Don’t judge me, judge my output

It is in our nature to make intuitive decisions about other people. We categorise people fairly soon after meeting them based on various criteria such as age, gender, social class, education, even accent. We can’t help it – It is our unconscious judgement and it affects our attitudes and behaviours towards other people.

This is unconscious bias. And it isn’t necessarily a bad thing – it can alert us to potential dangers. But not all unconscious bias allows for workplace environments to evolve and accommodate the changing demographics of those who work.

As military spouses, it is not new news that unconscious bias exists in the workplace. It impacts us in recruitment decisions, in training and development and in progression to senior levels.  Our chosen lifestyle can be categorised as not being a committed employee with frequent moves or career breaks counting against us. We can be seen as not worth training investment or lacking appropriate skills or experience.

To some extent, it is true that some will have to move away from jobs, however changes within the British military means families are more settled than ever before. In reality, military spouses may not move jobs any more than civilian workers*.

It is important that organisations remove bias, whether conscious or unconscious. It is generally accepted that teams with a range of backgrounds, differing experiences and alternative styles will drive innovation, productivity and efficiency as well as improving retention.

Pre-conceptions about military spouses can result in the exclusion of a talented group of people, and employers cannot afford to limit the talent pool in any way*.

Unfortunately, there are no quick fixes – perhaps the development of technology will aid evolution of a more balanced recruitment and selection process and encouraging a culture where everyone is treated as an individual.  But it is up to all of us to acknowledge bias and work to shift mindsets so that we can encourage broader acceptance of the varied experiences, backgrounds, lifestyles or work requirements of a military spouse.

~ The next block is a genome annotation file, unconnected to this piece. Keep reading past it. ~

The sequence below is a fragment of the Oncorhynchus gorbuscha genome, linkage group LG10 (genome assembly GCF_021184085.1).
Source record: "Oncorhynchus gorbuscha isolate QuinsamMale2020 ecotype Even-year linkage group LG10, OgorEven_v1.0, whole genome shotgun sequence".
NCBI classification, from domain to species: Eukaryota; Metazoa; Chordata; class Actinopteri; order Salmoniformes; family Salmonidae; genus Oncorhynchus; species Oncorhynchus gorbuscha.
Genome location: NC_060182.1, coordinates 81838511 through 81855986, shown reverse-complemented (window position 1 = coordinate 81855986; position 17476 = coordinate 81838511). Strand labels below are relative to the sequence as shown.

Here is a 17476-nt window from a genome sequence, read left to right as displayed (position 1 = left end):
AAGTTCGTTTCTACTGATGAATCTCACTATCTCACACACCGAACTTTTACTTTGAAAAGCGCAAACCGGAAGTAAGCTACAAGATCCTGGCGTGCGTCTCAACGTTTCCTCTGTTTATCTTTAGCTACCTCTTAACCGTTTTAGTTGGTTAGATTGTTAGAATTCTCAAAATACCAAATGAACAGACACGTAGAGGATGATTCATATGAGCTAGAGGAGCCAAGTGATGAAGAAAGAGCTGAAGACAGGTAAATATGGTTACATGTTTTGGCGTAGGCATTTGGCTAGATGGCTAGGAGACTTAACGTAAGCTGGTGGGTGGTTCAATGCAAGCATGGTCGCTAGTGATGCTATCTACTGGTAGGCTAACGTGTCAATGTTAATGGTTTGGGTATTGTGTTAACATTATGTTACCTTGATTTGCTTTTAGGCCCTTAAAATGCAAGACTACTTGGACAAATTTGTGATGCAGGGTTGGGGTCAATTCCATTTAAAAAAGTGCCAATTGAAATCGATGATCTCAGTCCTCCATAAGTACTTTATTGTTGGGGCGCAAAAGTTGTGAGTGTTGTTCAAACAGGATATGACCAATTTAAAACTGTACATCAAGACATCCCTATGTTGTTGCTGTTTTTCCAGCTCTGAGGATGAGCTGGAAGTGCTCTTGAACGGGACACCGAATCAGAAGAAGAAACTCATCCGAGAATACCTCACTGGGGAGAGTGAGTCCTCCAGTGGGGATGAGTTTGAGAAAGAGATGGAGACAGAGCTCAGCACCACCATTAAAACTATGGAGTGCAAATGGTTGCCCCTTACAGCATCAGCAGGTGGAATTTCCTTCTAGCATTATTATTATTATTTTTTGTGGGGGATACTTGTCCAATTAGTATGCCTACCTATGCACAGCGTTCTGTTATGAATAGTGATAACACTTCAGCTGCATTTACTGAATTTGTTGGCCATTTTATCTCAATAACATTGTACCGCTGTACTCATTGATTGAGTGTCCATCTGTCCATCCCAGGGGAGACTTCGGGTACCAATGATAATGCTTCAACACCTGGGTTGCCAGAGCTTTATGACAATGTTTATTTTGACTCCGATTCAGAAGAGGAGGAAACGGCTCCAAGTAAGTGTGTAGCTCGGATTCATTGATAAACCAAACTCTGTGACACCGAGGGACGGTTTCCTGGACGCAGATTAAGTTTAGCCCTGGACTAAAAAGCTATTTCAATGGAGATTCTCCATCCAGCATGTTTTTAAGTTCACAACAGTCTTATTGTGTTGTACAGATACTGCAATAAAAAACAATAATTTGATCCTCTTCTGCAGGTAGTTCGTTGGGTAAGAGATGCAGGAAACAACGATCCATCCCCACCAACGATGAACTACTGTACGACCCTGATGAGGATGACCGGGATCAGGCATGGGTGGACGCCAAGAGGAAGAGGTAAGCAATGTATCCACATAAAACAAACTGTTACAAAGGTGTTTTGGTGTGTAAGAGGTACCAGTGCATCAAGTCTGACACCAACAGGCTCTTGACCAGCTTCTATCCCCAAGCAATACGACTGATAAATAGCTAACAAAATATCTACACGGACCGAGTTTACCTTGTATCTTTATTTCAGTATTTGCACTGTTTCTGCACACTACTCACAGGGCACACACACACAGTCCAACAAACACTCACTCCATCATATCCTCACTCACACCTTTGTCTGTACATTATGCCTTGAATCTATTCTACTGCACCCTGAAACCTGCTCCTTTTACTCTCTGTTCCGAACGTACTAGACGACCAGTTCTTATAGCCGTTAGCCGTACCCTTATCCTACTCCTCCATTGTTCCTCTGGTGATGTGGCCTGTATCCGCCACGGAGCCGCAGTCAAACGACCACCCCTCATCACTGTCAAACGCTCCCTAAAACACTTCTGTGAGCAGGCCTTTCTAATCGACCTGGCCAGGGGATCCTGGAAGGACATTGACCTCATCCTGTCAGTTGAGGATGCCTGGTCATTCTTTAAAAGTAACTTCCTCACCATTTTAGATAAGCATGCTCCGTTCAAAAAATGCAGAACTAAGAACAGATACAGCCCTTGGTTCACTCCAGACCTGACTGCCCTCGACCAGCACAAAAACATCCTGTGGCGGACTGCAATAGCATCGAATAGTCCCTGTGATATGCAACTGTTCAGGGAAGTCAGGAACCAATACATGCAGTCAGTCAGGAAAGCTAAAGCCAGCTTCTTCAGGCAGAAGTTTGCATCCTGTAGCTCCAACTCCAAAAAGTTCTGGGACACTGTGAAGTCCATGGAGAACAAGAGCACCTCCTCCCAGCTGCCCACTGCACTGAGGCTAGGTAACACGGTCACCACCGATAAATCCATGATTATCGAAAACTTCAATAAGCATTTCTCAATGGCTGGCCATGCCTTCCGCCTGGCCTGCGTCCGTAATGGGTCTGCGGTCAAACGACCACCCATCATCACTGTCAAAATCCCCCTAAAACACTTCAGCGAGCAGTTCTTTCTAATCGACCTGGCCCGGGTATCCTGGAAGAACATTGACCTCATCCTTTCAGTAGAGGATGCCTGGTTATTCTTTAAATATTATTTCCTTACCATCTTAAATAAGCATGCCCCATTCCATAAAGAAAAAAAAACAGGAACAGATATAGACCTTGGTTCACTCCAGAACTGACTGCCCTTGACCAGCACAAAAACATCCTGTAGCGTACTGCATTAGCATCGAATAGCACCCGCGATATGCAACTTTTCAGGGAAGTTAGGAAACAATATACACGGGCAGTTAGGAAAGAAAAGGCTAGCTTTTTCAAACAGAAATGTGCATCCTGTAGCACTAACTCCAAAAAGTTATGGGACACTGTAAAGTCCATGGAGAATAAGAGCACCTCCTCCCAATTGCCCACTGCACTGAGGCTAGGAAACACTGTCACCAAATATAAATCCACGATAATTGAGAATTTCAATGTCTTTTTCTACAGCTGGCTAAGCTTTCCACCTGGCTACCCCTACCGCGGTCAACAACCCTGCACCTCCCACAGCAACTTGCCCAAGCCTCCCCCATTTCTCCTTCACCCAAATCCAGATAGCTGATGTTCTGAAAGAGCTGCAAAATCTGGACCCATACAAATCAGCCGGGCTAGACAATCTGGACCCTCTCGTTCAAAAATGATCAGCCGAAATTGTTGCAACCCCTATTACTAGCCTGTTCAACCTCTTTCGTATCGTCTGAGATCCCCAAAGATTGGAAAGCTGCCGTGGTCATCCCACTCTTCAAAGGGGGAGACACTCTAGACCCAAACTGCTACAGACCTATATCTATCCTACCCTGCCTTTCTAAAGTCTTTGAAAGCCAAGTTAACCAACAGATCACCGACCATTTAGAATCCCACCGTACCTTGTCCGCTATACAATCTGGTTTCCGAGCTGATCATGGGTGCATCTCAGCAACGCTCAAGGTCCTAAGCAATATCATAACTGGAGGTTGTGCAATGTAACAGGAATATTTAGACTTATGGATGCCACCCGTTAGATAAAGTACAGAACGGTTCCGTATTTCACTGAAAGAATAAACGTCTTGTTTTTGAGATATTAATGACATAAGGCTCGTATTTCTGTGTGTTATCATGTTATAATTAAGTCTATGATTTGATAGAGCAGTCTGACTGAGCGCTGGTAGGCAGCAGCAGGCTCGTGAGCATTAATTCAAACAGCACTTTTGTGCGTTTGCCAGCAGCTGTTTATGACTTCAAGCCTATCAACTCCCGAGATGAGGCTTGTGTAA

For businesses, this can translate into greater business success and potentially higher revenues. For military spouses, it can mean greater job opportunities, the ability of career development and an elevated feeling of inclusion.

A call to action: if you have suffered or suffering from a form of unconscious bias, Recruit for Spouses would like to hear from you. Email us at enquiries@recruitforspouses.co.ukand tell us about it.

 

*From ‘Employing Military Spouses A guide for employers 2018’by Employers Network for Equality and Inclusion (ENEI) in conjunction with Recruit for Spouses.

 

unconscious bias in recruitment

Happy spouses

RFS was...a platform for spouses who understood my struggles and my challenges. It felt like I came to them in pieces, deflated and very defeated and they (RFS) pieced me back together.

5

Rusila Halofaki

RFS are offering an amazing, unique opportunity in the Liquid Workforce within the recruitment world...so many doors can be opened.

5

Kate Legg

Don't give up, amazing and flexible companies do exist and RFS are 100% the best people to help you find them.

5

Amie Hills Grey

RFS was and is the only platform that exists that really understands the struggles and plight of every Armed Forces spouse.

5

Rusila Halofaki

The competency amongst the military spouse community is unbelievably good and the fact all our candidates were happy with remote working made this ideal for us as a small business.

5

Michael Coates, COMBAT pest control

I found the course to be an excellent refresher of the skills I used in my previous roles, and also a confidence booster to me, proving that I can do it again

5

Melody Davies, Liquid Workforce

Helpful? It has been so much more. It has given me confidence and self-belief as well as motivation and inspiration.

5

B. Barber, Military Spouse

This experience has been more than helpful. It has been, in many ways, life changing.

5

B. Barber, Military Spouse